Showing posts from March 23, 2008

Wisdom from Canon Paul Oestreicher

This is not a religion of the book

Christianity needs to renounce its violent texts, and love its enemies, argues Paul Oestreicher

THERE ARE two related ideas currently in circulation. The first is that religion is harmful because it has, throughout history, been the cause of a great deal of violence. This is true. The second is that, if only the adherents of the three great monotheistic religions — Judaism, Islam, and Christianity — all three “religions of the book”, took their sacred texts more seriously and lived by them, then these outbreaks of violence would stop. This is untrue.

The first proposition needs no defence. The history of all three faiths is drenched in blood — blood shed ostensibly in the name of God. There is no dispute that, without sacred texts, they would not have survived, but the phrase “of the book” needs to be unpacked.

Islam insists that the Qur’an was dictated by God. A degree of infallible sanctity is attached to it, so that to insult the book in any way is a …

Gracious invitation

As I walk each morning I sort out my thoughts for the day. And I usually have a song or two racing through my mind.

So, this morning, I was thinking ---- that so much Christian preaching seems to be “in your face” proclamation, on the lines of “here is something I know, which you don’t know, and you need to know it”.

There is precious little humility in Christian preaching. All too often it is a matter of “the expert expounding to the neophyte” - notwithstanding that the expert with a clerical collar may be a fairly recent convert, who addresses sisters and brothers who have a life time of Christian experience.

I scold myself as a preacher who loves to preach.

My morning thoughts about preaching were tempered as I began to sing a hymn written by my former colleague, the Revd. J. Mary Luti, Minister at First Church, Congregational in Cambridge, MA. Mary is a wise woman, a great preacher, and a fine Pastor.

Her hymn has none of the “expert” about it. Instead, it is a hymn of grac…


Salmagundi (look it up!)

A bracing early morning walk. Diet and exercise are working. I’ve shed 18lbs. Now comes the hard part. Another 10-12 lbs to go.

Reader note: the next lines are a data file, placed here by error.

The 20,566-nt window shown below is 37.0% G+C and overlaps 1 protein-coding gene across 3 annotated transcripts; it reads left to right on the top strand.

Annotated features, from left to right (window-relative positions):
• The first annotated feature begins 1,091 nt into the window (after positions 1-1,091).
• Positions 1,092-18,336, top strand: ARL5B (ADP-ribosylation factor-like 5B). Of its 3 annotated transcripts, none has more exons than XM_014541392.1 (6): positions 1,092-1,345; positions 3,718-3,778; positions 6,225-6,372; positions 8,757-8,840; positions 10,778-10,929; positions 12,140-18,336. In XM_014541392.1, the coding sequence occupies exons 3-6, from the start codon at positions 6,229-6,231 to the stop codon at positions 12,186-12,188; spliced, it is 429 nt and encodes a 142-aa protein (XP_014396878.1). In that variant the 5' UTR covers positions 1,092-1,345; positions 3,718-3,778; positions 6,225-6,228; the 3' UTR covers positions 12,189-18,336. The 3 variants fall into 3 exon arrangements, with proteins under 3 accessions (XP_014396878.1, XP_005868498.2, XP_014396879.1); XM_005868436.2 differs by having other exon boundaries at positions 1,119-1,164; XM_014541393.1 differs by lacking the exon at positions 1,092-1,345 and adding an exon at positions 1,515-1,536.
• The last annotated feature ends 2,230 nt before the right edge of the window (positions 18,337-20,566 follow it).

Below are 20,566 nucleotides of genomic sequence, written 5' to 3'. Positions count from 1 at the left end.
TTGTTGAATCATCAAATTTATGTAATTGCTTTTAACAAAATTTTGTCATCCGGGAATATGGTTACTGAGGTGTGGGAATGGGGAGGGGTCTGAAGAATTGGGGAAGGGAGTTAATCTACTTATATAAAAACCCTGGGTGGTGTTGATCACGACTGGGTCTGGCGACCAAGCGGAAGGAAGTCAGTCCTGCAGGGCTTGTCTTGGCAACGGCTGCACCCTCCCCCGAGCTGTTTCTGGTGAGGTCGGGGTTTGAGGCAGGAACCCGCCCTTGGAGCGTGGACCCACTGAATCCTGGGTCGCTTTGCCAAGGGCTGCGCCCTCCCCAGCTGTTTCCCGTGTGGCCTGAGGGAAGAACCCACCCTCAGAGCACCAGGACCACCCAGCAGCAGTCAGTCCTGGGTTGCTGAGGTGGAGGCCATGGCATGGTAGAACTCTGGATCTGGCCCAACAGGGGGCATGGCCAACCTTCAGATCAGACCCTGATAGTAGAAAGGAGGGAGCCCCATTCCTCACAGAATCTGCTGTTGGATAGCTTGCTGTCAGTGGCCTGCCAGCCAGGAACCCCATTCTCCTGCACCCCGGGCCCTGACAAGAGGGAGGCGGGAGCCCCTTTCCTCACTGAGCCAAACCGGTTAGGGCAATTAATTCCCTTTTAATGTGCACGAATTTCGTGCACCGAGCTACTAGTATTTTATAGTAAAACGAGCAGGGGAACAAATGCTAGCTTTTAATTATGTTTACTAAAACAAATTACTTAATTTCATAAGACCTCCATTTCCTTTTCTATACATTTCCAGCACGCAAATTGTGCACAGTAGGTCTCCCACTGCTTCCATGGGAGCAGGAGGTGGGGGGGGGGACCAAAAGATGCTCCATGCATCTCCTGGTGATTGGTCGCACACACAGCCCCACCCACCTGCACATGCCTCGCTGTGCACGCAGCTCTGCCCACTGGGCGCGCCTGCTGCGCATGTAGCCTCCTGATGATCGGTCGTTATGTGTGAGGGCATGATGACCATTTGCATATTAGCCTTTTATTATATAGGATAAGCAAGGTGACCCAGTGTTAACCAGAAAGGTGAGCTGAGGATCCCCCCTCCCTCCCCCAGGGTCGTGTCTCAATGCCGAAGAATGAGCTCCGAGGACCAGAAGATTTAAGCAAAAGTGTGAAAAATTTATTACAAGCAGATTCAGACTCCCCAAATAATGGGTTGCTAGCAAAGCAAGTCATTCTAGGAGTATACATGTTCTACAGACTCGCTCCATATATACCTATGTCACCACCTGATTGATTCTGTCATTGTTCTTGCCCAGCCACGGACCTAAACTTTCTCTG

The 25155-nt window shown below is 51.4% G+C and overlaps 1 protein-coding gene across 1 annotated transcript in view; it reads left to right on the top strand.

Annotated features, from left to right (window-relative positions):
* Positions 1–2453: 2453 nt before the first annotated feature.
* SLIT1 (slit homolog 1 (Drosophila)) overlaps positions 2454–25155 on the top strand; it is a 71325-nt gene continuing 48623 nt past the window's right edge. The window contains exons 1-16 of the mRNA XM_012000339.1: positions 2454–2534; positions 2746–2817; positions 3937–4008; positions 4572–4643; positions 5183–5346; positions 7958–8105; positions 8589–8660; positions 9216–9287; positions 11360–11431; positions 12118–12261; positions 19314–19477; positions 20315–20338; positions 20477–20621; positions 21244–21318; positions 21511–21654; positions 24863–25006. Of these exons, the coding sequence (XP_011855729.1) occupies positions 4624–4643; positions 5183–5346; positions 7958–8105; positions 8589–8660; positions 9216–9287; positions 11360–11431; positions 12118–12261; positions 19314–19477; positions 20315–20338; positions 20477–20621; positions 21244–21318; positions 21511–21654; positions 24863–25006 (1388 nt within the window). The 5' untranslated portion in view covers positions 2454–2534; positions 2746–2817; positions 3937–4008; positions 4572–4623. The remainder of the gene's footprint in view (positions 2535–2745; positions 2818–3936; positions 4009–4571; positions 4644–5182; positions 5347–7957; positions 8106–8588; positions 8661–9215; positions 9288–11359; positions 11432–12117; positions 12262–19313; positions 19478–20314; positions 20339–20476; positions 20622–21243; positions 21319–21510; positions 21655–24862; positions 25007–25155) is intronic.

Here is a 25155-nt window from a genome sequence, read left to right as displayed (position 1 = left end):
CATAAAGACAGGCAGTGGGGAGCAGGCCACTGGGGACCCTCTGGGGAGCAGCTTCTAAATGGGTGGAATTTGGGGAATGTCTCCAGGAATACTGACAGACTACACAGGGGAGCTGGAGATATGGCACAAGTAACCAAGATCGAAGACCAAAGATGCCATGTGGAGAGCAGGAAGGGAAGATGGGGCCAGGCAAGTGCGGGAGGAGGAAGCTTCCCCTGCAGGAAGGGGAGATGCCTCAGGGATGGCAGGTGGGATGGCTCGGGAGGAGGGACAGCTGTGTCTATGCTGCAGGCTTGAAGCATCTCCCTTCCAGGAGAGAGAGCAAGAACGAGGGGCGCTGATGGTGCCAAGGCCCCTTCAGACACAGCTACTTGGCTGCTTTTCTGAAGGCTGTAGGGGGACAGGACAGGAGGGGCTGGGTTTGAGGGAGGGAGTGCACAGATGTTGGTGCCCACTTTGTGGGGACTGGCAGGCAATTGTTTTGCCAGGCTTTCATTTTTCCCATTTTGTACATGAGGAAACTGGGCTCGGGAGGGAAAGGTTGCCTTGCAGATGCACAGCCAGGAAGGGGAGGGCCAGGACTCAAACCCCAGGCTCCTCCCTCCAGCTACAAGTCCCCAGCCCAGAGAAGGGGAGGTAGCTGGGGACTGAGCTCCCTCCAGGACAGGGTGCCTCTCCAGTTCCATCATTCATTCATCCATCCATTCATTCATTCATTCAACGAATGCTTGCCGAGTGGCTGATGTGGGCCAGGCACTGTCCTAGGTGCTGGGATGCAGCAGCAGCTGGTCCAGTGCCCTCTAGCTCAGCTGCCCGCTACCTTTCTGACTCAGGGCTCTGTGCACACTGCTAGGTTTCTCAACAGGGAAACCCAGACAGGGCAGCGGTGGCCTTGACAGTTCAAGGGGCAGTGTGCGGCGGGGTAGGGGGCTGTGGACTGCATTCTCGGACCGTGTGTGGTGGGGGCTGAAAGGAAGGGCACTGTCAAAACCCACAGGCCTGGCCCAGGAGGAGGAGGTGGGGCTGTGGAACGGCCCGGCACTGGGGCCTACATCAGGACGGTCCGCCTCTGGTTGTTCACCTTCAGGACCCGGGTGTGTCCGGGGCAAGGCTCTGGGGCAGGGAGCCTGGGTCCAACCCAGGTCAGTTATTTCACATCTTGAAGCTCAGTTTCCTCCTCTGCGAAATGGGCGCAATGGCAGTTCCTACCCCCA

Prayer service at Res. House. “J” and “Grandpa” started to argue in the Chapel. 'Twas over nothing, just the sparring between an old buck and a young turk.

Half an hour to kill. Wandered the neighbourhood of Res. House.

Chatted with “T” on the street. She is an outrageous blonde with a sad heart. We talked about what it meant to have a smile which masks deep sadness. A meeting point for “T” and me.

Next was “M” who was in a chipper mood on the street. He is the eternal optimist.

Then I saw “G” sitting on the pavement. “How are things with your wife?” I asked. “Not good” was his reply “I think that I should give up”.

“I am sorry to hear that”, I said, “but whatever you do, don’t give up on your children”.

He grinned. “Sometimes”, he said, “the Lord sends me the right messenger at the right time”.

We shook hands as I whis…

A very fine article on Barack Obama and his Pastor

The following very fine article came to me via a friend, the Revd. Noreen Suriner, who is the Interim Rector at St. John's, Northampton, MA.

Mr. Robinson's article is so much wiser than Hilary Clinton's "knee-jerk" response, in which she said that had Jeremiah Wright been her minister she would have (in so many words) left his Church.

Strange that she has said nothing about John McCain and his endorsement by an right wing extremist Pastor!

But Hilary Clinton seems to be saying too much, and thinking too little. Witness her lies ( according to her she "mis-spoke" - what ever that means ) about her visit to Bosnia.



An article by Don Robinson a member of St. John's in Northampton, MA
Turning away from racial enmity
Wednesday, March 26, 2008

The past week has been a rough patch in the contest for the Democratic nomination. Just as it began to seem lik…

A weekend in Boston

I was in Boston for the Good Friday - Easter weekend, visiting my London friend Joe who is working there for a wee while. I stayed at his company condo in the Financial District.

I was at the Cathedral for Good Friday (I sat next to Cleanthe Marsh from St. James's --- much to our mutual delight).

There were four preachers - Bishop Barbara Harris, Dean Jep Streit, Canon Steve Bonsey and the wonderful Revd. Stephanie Spellers.

Steve and Stephanie were hot!

I was back at the Cathedral on Easter Day.

I discovered that the Cathedral has come to life in a big way. 'Twas a wonderful Liturgy.

(The Cathedral used to be like a morgue with Organ music).

I sat with Elizabeth Bonsey and the children (sans Noah). Bishop Bud had bailed out early that morning (with 'flu'), so Bishop Barbara Harris celebrated and Steve Bonsey preached. He was on top and rare form - a truly memorable Easter sermon. Annie Bonsey (12) read the first lesson with great aplomb.

Of course I had a post …


From "The Age" - an Australian Newspaper. My good friend the Revd. Dr. Andrew McGowan is quoted.


The resurrection of sin

Barney Zwartz
March 21, 2008

Is there still a place for sin in modern society? The language has all but disappeared, but the concept may awaken a greater sense of moral responsibility.

The terrible fire of hell will not afflict the bodies of the damned only from without, but each lost soul will be a hell unto itself, the boundless fire raging in its very vitals … The blood seethes and boils in the veins, the brains are boiling in the skull, the heart in the breast glowing and bursting, the bowels a red-hot mass of burning pulp, the tender eyes flaming like molten balls.— James Joyce's 1916 novel Portrait of the Artist as a Young Man

THIS is the sort of language that traumatised generations. Such graphic injunctions about sin and its consequences (this was the most famous description of hell since Dante's…